Three Days Grace

Review: Three Days Grace – SWG3, Glasgow

Arriving at tonight’s venue SWG3 (Studio Warehouse Glasgow) punters are met by a queue so long that reports of two daytime TV presenters attempting to cut in line might not have been exaggerated. With a handful of UK and European tours from North American artists being called off due to logistical reasons and rising costs, it must have been a heartwarming moment for Canadian multi-platinum alt-rock band Three Days Grace to see their efforts (and no doubt considerable outlay) rewarded with a packed-out 1000+ capacity main room in this impressive multi-room facility. Likewise, it would have been as equally as heartwarming for the Three Days Grace community that the band had indeed made the effort to travel during such unpredictable times.

With the queue going down quite quickly, opening act 10 Years were greeted by a rapidly-filling room that seemed up for it from the off. And by the time the Nashville-based outfit brought their lengthy set to a conclusion, they had heaps of new fans seeking them out online for that all-important “like”. But, everyone was here for the main event, and this was very much the triumphant return of all-conquering heroes.

Production-wise, Three Days Grace are packing an impressive set-up. Drummer (and co-founder) Neil Sanderson is positioned up high on a raised platform with a row of revolving spotlights alongside him on either side. The backline is behind metal grills which give it an industrial feel – fitting considering that the interval music is all Rammstein – and leaves the stage clutter-free except for a few smaller raised platforms that are well-used throughout the night. When the intro music (House of Pain’s ‘Jump Around’) fades out, the lights rise and Sanderson is atop his platform and standing behind his stunning drumkit (complete with double kick-drum) as he looks down on the mass throng gathered below him and does what every good drummer is supposed to do: stoke the fire by working the crowd up. The revolving spotlights burst to life and the band crashes straight into set-opener ‘So Called Life’, and the crowd does indeed go wild.

Treating their fans with a setlist curated from the last twenty-five years, the band follow-up the newbie ‘So Called Life’ by going back a few years on ‘Animal I Have Become’, upon which vocalist Matt Walst instructs his brother (and bassist) Brad Walst to “release the beast…”, and the four-string wizard duly obliges on this bass-heavy number that whips up quite a pit. There’s someone in the pit with a raised umbrella, and they are instantly unpopular with those standing behind them, although, given how many actual old-school lighters are in action later on during ‘The High Road’, maybe the umbrella person was expecting the sprinklers to spring into action?

Two songs in and guitarist Barry Stock has already thrown out more picks than renowned thrower-of-picks Cheap Trick’s Rick Nielsen does in an entire set; so much so that Stock’s guitar tech deserves special mention for keeping them nicely topped up, Stock’s beard also gets a mention from Matt Walst as it is indeed a fine beard (“…give it up for Barry…in fact, give it up for Barry’s beard…”), but it’s his incendiary playing that sticks out the most – especially when he breaks out a gorgeous Gibson Explorer on the beef-filled ‘Pain’. 2018’s ‘The Mountain’ is another memorable moment (as is the short stripped-back set which sees Sanderson coming down from the mountain to sit behind a small keyboard front of stage) and has one of Matt Walst’s best vocal performances of the evening, the song which delivers the message of surviving what life throws at you on a daily basis clearly strikes a chord with the crowd as fists are pumping in the air, and necks are straining with some impressive headbanging action.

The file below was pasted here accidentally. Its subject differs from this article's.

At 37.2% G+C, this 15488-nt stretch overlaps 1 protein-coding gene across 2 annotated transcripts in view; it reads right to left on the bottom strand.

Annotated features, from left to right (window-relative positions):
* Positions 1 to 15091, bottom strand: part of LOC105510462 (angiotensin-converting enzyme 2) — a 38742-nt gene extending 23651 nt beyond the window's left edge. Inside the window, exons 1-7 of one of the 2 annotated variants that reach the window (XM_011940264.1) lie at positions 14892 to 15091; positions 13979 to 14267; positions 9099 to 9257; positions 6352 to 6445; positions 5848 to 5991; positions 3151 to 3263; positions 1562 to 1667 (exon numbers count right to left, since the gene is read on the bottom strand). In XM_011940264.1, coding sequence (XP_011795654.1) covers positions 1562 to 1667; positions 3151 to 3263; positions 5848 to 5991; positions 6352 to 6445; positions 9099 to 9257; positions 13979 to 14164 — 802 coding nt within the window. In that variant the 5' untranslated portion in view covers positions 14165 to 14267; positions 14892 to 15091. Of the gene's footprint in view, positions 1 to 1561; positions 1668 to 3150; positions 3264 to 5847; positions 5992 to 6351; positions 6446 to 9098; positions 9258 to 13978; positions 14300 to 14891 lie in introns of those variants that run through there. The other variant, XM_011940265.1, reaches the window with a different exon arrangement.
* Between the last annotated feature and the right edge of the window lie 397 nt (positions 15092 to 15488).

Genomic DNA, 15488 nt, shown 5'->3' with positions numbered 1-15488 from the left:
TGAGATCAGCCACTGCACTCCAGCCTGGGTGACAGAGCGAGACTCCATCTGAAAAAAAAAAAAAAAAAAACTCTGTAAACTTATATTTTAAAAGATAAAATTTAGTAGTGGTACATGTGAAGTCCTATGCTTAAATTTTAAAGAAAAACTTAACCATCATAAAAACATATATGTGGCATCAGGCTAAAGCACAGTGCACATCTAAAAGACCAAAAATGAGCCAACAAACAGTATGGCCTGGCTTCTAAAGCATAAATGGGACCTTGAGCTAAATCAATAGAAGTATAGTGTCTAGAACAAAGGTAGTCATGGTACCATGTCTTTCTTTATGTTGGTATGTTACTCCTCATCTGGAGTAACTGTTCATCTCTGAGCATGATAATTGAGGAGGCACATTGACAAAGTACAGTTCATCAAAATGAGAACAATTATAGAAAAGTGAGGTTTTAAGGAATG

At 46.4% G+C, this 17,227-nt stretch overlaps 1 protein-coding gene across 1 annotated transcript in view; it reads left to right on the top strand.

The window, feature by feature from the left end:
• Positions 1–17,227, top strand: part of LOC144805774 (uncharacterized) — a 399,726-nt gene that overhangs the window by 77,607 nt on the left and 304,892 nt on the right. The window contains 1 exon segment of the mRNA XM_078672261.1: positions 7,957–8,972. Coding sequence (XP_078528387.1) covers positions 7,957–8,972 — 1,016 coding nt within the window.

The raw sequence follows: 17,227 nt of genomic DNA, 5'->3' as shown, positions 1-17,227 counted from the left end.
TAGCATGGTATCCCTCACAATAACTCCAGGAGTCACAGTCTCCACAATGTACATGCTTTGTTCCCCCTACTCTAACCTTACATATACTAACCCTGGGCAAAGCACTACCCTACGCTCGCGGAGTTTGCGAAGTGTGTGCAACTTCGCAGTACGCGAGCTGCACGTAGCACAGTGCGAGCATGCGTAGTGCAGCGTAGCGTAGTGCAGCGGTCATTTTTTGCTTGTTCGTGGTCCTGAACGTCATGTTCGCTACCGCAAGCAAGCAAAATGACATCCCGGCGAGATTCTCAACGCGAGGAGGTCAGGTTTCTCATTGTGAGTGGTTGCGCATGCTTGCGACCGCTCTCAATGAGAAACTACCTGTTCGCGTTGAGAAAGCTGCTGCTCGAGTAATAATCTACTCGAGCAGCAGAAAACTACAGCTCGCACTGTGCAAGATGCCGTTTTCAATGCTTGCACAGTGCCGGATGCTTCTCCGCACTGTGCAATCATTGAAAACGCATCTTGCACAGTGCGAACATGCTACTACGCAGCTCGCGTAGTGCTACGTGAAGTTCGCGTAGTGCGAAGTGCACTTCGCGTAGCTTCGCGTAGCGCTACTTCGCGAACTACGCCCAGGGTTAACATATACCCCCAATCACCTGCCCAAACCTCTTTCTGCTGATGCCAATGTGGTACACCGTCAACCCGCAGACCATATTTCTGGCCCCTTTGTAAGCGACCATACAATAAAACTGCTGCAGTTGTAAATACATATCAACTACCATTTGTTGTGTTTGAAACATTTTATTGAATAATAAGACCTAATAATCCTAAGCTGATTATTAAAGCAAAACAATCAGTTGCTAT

Highlight of the evening (and just narrowly pipping to the post a monstrous version of ‘I Hate Everything About You’) is when two young fans from the crowd join the band onstage and are handed microphones to provide backing vocals on the iconic ‘Just Like You’. Both seize the opportunity and make the most of their three minutes of fame, even being bold enough to use the raised platforms front of stage. And that’s perhaps the most admirable quality about Three Days Grace; that ability to seamlessly bridge the gap between audience and performer and create a special atmosphere. Tonight was the perfect example of a band making their audience feel like they all had an important part to play, both individually and collectively. A masterclass performance that for many could only be described as life-affirming.

All current and future Three Days Grace live dates can be found here.

Review – Dave

Photo credits – Dave Jamieson


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